Winter weather has most certainly arrived and with it comes the increased risk of wet, icy and snow-covered roads. In the latest blog post by B.J.Banning, we discuss the advantages and disadvantages of winter tyres and whether you need to invest in them.
How extreme the winter weather is will depend on where you live in the world. Some countries are guaranteed to get snow when winter arrives, and in such locations, it is not uncommon for individuals to change their tyres as soon as the winter season begins. However, in the UK, this doesn’t always happen, at least to the same depth.
Winter tyres are made for use during temperatures of 7 degrees or lower. Unlike normal, “summer” tyres, winter tyres use a rubber with a higher silica content and different tread pattern to keep them flexible in low temperatures, and give better a braking and handling performance.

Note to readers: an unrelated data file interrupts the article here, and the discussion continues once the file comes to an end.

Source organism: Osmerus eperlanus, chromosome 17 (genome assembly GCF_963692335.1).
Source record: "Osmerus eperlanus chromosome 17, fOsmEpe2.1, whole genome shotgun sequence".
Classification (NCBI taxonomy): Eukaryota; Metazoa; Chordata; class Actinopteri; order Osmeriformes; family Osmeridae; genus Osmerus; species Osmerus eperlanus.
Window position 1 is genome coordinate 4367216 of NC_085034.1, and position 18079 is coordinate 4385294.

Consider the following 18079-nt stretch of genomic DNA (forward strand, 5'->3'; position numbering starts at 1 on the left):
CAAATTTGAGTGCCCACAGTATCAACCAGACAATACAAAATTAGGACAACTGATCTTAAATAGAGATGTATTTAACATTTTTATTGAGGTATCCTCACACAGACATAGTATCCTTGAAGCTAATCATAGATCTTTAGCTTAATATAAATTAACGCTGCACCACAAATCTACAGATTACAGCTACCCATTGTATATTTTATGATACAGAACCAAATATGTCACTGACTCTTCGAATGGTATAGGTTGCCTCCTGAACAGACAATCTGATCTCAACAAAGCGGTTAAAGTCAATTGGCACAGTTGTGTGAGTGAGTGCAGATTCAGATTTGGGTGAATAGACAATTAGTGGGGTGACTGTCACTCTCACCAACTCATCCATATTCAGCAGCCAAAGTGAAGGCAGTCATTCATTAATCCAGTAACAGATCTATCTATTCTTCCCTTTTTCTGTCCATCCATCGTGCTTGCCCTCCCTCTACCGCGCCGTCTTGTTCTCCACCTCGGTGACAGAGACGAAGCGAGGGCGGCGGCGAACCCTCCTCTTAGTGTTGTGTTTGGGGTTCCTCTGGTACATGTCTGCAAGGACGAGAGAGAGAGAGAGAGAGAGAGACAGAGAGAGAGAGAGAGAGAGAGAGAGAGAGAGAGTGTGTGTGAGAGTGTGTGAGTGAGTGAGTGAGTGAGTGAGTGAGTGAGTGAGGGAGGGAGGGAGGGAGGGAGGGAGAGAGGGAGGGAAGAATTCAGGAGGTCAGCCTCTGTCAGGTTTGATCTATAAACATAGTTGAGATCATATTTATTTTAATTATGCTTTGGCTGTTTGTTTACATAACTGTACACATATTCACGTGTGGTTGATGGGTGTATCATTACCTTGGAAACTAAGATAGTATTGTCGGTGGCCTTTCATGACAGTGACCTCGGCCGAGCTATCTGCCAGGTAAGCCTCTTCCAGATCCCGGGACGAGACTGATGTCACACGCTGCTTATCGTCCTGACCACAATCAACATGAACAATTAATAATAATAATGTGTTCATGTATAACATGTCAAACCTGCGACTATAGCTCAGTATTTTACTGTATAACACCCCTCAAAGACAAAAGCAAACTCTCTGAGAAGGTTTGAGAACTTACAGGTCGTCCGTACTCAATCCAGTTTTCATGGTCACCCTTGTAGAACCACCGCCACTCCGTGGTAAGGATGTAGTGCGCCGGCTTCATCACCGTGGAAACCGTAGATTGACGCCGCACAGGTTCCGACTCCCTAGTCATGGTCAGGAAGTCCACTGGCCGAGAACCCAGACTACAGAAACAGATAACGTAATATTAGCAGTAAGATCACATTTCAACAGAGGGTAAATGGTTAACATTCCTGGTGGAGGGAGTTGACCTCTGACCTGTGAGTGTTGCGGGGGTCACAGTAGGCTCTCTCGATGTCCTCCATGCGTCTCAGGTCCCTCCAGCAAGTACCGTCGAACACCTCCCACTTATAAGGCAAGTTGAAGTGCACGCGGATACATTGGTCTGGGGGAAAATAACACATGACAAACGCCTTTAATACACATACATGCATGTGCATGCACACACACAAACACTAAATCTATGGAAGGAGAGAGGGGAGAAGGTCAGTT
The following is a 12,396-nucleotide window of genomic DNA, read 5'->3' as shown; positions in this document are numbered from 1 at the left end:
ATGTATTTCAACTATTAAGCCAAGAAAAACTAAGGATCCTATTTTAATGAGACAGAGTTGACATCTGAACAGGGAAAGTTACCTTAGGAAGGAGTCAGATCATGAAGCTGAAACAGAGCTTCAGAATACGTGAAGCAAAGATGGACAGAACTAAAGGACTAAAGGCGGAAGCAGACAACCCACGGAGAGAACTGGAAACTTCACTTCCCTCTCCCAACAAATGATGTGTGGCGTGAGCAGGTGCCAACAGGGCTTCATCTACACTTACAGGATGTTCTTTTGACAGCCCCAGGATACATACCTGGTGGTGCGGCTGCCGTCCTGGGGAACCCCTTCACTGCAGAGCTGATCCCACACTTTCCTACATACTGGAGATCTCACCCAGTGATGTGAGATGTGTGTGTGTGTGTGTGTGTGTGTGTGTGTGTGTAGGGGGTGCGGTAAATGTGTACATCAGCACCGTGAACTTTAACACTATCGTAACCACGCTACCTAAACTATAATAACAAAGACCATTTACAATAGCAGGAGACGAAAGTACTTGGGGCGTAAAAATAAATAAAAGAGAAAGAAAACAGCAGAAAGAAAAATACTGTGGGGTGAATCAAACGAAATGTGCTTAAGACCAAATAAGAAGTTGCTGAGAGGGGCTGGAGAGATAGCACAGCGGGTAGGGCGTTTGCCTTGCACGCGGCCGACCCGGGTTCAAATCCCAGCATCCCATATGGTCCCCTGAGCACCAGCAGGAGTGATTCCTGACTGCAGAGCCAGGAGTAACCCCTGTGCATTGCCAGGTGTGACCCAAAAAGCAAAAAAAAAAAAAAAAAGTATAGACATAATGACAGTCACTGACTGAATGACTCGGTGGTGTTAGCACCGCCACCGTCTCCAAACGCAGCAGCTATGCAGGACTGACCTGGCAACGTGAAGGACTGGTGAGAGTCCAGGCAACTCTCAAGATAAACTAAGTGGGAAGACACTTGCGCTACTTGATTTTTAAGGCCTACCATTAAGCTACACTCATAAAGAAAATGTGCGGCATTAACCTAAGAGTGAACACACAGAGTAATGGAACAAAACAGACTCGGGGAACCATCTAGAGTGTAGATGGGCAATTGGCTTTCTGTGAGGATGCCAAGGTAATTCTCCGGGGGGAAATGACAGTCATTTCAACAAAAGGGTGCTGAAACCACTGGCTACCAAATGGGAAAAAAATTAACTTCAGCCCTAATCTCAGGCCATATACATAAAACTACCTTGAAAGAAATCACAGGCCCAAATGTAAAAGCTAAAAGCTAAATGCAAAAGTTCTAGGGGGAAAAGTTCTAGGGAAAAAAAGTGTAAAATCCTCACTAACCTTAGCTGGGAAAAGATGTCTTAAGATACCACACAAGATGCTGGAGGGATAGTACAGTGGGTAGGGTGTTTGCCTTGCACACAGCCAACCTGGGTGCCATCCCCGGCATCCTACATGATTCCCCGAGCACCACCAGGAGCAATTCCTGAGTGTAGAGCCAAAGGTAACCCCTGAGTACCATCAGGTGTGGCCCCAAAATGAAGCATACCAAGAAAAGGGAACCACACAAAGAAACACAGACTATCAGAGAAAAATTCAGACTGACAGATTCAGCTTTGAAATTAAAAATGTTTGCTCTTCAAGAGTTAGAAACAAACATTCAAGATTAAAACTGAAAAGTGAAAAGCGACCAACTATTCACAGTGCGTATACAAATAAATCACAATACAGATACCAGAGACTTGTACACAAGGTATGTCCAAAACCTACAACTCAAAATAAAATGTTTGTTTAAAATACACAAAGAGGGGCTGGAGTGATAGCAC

Although there are some distinct advantages to using winter tyres, as outlined above, we’ll now discuss the disadvantages of winter tyres.
One distinct disadvantage of having two separate sets of tyres for your vehicle is the associated cost. It is estimated that if winter tyres were compulsory, £15 billion would be spent on purchasing, fitting and storage.
Compound tyres work in a similar way to winter tyres and may be seen as the middleman between summer tyres and their winter counterpart.
Typically, most drivers will avoid using their car in extreme weather conditions and because it is rare for such weather to occur frequently in the UK, the extra cost and hassle of having new tyres, and possibly new wheels, would be unjustified.
Here at B.J.Banning Limited, we have been offering a wide range of vehicle services for many years, including fitting new tyres, carrying out comprehensive MOT’s, car servicing and much more. If you would like more information regarding our wide range of services or would like to make an appointment, we welcome you to contact us. Please call on 0121 327 2741 or complete our online contact form and we’ll be in touch shortly.This entry was posted in News and Information. Bookmark the permalink. ← Winter Driving Tips